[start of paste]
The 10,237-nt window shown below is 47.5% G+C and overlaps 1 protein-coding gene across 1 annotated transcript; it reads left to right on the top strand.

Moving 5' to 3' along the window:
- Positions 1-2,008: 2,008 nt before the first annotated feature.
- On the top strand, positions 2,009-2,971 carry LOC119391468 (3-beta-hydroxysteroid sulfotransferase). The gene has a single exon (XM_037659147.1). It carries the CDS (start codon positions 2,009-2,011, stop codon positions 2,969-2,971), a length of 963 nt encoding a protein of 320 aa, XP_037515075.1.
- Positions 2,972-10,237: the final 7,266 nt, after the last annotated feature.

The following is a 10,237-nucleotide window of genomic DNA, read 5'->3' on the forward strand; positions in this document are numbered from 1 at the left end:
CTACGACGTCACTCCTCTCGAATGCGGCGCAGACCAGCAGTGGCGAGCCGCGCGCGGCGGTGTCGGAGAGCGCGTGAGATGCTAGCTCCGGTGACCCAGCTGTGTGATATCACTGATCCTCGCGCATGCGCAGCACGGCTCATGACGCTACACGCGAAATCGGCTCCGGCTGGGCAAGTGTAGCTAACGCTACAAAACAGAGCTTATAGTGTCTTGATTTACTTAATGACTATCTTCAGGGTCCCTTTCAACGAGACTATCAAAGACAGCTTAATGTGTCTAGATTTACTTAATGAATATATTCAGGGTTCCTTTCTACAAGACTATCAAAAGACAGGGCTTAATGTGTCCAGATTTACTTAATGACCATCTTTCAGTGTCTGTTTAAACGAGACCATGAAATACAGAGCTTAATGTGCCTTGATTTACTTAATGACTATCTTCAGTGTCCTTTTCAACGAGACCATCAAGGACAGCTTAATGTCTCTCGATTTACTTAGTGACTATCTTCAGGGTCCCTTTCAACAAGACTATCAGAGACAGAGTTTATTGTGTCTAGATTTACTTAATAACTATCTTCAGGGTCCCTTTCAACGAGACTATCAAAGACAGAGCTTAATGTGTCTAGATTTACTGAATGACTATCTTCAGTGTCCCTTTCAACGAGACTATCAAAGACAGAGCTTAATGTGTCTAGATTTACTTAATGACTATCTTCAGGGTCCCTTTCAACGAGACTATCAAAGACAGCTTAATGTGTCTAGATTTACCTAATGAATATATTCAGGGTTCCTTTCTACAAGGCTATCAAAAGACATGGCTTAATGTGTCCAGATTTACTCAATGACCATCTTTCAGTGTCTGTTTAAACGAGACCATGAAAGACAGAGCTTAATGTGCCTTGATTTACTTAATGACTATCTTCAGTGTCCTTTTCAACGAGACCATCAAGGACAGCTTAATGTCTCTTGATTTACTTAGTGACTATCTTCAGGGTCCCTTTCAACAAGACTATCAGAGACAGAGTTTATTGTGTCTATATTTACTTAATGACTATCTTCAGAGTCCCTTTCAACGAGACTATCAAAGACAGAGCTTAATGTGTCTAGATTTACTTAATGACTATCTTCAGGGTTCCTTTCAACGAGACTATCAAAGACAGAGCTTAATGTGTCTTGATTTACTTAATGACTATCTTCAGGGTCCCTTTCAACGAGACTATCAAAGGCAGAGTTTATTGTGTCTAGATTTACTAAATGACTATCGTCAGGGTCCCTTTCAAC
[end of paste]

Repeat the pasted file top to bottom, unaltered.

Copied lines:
The 10,237-nt window shown below is 47.5% G+C and overlaps 1 protein-coding gene across 1 annotated transcript; it reads left to right on the top strand.

Moving 5' to 3' along the window:
- Positions 1-2,008: 2,008 nt before the first annotated feature.
- On the top strand, positions 2,009-2,971 carry LOC119391468 (3-beta-hydroxysteroid sulfotransferase). The gene has a single exon (XM_037659147.1). It carries the CDS (start codon positions 2,009-2,011, stop codon positions 2,969-2,971), a length of 963 nt encoding a protein of 320 aa, XP_037515075.1.
- Positions 2,972-10,237: the final 7,266 nt, after the last annotated feature.

The following is a 10,237-nucleotide window of genomic DNA, read 5'->3' on the forward strand; positions in this document are numbered from 1 at the left end:
CTACGACGTCACTCCTCTCGAATGCGGCGCAGACCAGCAGTGGCGAGCCGCGCGCGGCGGTGTCGGAGAGCGCGTGAGATGCTAGCTCCGGTGACCCAGCTGTGTGATATCACTGATCCTCGCGCATGCGCAGCACGGCTCATGACGCTACACGCGAAATCGGCTCCGGCTGGGCAAGTGTAGCTAACGCTACAAAACAGAGCTTATAGTGTCTTGATTTACTTAATGACTATCTTCAGGGTCCCTTTCAACGAGACTATCAAAGACAGCTTAATGTGTCTAGATTTACTTAATGAATATATTCAGGGTTCCTTTCTACAAGACTATCAAAAGACAGGGCTTAATGTGTCCAGATTTACTTAATGACCATCTTTCAGTGTCTGTTTAAACGAGACCATGAAATACAGAGCTTAATGTGCCTTGATTTACTTAATGACTATCTTCAGTGTCCTTTTCAACGAGACCATCAAGGACAGCTTAATGTCTCTCGATTTACTTAGTGACTATCTTCAGGGTCCCTTTCAACAAGACTATCAGAGACAGAGTTTATTGTGTCTAGATTTACTTAATAACTATCTTCAGGGTCCCTTTCAACGAGACTATCAAAGACAGAGCTTAATGTGTCTAGATTTACTGAATGACTATCTTCAGTGTCCCTTTCAACGAGACTATCAAAGACAGAGCTTAATGTGTCTAGATTTACTTAATGACTATCTTCAGGGTCCCTTTCAACGAGACTATCAAAGACAGCTTAATGTGTCTAGATTTACCTAATGAATATATTCAGGGTTCCTTTCTACAAGGCTATCAAAAGACATGGCTTAATGTGTCCAGATTTACTCAATGACCATCTTTCAGTGTCTGTTTAAACGAGACCATGAAAGACAGAGCTTAATGTGCCTTGATTTACTTAATGACTATCTTCAGTGTCCTTTTCAACGAGACCATCAAGGACAGCTTAATGTCTCTTGATTTACTTAGTGACTATCTTCAGGGTCCCTTTCAACAAGACTATCAGAGACAGAGTTTATTGTGTCTATATTTACTTAATGACTATCTTCAGAGTCCCTTTCAACGAGACTATCAAAGACAGAGCTTAATGTGTCTAGATTTACTTAATGACTATCTTCAGGGTTCCTTTCAACGAGACTATCAAAGACAGAGCTTAATGTGTCTTGATTTACTTAATGACTATCTTCAGGGTCCCTTTCAACGAGACTATCAAAGGCAGAGTTTATTGTGTCTAGATTTACTAAATGACTATCGTCAGGGTCCCTTTCAAC